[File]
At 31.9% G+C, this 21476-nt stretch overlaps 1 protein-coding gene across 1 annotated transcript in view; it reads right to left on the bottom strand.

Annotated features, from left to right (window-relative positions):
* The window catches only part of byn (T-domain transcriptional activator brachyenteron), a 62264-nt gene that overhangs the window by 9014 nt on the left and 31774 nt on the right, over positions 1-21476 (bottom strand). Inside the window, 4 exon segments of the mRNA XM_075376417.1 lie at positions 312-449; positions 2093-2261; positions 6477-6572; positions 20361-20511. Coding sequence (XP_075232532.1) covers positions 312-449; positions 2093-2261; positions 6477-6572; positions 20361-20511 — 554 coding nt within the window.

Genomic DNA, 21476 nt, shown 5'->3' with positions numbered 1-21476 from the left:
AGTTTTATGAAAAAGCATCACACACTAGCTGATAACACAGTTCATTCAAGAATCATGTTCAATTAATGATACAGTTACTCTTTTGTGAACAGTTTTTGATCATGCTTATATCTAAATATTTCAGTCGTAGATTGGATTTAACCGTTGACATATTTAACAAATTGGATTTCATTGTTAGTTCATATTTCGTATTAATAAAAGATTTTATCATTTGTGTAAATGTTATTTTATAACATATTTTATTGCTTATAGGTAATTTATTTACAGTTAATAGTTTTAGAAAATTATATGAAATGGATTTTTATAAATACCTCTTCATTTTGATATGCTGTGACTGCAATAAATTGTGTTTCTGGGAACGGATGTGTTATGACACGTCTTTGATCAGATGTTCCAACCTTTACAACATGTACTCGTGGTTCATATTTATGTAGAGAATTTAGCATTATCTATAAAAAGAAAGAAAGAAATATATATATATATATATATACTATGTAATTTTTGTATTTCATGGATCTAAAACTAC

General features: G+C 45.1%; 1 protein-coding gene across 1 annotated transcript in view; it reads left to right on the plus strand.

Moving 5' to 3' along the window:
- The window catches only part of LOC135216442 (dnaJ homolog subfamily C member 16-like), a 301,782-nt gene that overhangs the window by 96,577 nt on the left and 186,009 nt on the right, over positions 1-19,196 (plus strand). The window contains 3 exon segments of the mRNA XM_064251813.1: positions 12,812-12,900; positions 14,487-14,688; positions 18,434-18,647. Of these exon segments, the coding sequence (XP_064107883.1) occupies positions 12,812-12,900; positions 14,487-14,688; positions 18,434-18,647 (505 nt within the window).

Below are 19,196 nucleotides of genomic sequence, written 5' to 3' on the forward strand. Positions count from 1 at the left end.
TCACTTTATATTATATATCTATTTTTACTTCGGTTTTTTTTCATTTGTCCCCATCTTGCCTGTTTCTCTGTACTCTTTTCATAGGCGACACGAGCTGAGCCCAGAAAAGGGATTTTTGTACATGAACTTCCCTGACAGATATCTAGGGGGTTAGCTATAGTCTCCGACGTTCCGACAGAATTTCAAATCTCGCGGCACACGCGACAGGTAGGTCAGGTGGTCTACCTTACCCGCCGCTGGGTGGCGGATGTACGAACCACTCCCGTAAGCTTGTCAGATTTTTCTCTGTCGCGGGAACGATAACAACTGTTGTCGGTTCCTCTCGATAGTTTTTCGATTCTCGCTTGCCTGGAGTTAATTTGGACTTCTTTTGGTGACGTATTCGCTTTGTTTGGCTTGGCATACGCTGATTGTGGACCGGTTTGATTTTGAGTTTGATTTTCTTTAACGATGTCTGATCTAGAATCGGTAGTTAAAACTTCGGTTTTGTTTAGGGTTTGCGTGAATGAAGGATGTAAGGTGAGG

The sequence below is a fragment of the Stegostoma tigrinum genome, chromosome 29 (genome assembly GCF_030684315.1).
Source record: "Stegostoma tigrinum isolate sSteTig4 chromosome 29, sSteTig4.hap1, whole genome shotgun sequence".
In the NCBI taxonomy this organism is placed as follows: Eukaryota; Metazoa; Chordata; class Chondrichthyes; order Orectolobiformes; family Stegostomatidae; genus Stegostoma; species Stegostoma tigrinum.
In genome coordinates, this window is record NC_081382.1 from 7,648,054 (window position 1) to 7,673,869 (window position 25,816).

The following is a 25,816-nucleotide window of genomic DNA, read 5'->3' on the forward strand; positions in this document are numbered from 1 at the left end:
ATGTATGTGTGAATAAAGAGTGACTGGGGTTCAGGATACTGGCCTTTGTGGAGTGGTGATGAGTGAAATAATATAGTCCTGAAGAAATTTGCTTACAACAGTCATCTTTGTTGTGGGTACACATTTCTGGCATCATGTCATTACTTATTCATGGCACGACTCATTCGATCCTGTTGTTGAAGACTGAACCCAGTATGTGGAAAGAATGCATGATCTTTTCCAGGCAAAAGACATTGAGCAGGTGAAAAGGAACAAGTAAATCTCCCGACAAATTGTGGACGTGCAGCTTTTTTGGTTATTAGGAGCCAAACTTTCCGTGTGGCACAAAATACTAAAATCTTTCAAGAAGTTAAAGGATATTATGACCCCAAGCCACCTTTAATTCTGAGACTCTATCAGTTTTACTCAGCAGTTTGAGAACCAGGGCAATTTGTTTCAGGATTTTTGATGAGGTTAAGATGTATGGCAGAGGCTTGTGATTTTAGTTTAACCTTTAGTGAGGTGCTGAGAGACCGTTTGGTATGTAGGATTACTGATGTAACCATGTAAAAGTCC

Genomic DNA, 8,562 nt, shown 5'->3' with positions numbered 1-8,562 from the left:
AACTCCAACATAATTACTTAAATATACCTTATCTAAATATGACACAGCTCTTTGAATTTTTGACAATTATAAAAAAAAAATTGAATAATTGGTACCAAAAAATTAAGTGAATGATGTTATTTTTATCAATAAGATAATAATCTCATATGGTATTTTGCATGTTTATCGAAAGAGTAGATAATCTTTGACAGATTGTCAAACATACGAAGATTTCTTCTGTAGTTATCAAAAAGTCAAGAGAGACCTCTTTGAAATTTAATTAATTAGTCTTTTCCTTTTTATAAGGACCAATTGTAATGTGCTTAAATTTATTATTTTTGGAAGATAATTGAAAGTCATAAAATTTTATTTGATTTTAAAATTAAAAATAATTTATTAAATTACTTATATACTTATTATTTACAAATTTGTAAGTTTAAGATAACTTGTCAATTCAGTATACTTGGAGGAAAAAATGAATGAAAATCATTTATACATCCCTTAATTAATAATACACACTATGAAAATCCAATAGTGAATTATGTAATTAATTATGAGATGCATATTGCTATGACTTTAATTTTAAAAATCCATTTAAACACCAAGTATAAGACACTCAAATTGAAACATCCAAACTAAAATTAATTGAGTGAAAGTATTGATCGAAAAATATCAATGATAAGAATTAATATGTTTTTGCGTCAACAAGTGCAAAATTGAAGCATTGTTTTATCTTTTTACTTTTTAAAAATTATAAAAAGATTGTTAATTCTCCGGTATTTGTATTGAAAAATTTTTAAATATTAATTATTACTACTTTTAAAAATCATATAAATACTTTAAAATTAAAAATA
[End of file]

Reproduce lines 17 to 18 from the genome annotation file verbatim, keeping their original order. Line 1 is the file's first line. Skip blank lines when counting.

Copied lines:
Genomic DNA, 8,562 nt, shown 5'->3' with positions numbered 1-8,562 from the left:
AACTCCAACATAATTACTTAAATATACCTTATCTAAATATGACACAGCTCTTTGAATTTTTGACAATTATAAAAAAAAAATTGAATAATTGGTACCAAAAAATTAAGTGAATGATGTTATTTTTATCAATAAGATAATAATCTCATATGGTATTTTGCATGTTTATCGAAAGAGTAGATAATCTTTGACAGATTGTCAAACATACGAAGATTTCTTCTGTAGTTATCAAAAAGTCAAGAGAGACCTCTTTGAAATTTAATTAATTAGTCTTTTCCTTTTTATAAGGACCAATTGTAATGTGCTTAAATTTATTATTTTTGGAAGATAATTGAAAGTCATAAAATTTTATTTGATTTTAAAATTAAAAATAATTTATTAAATTACTTATATACTTATTATTTACAAATTTGTAAGTTTAAGATAACTTGTCAATTCAGTATACTTGGAGGAAAAAATGAATGAAAATCATTTATACATCCCTTAATTAATAATACACACTATGAAAATCCAATAGTGAATTATGTAATTAATTATGAGATGCATATTGCTATGACTTTAATTTTAAAAATCCATTTAAACACCAAGTATAAGACACTCAAATTGAAACATCCAAACTAAAATTAATTGAGTGAAAGTATTGATCGAAAAATATCAATGATAAGAATTAATATGTTTTTGCGTCAACAAGTGCAAAATTGAAGCATTGTTTTATCTTTTTACTTTTTAAAAATTATAAAAAGATTGTTAATTCTCCGGTATTTGTATTGAAAAATTTTTAAATATTAATTATTACTACTTTTAAAAATCATATAAATACTTTAAAATTAAAAATA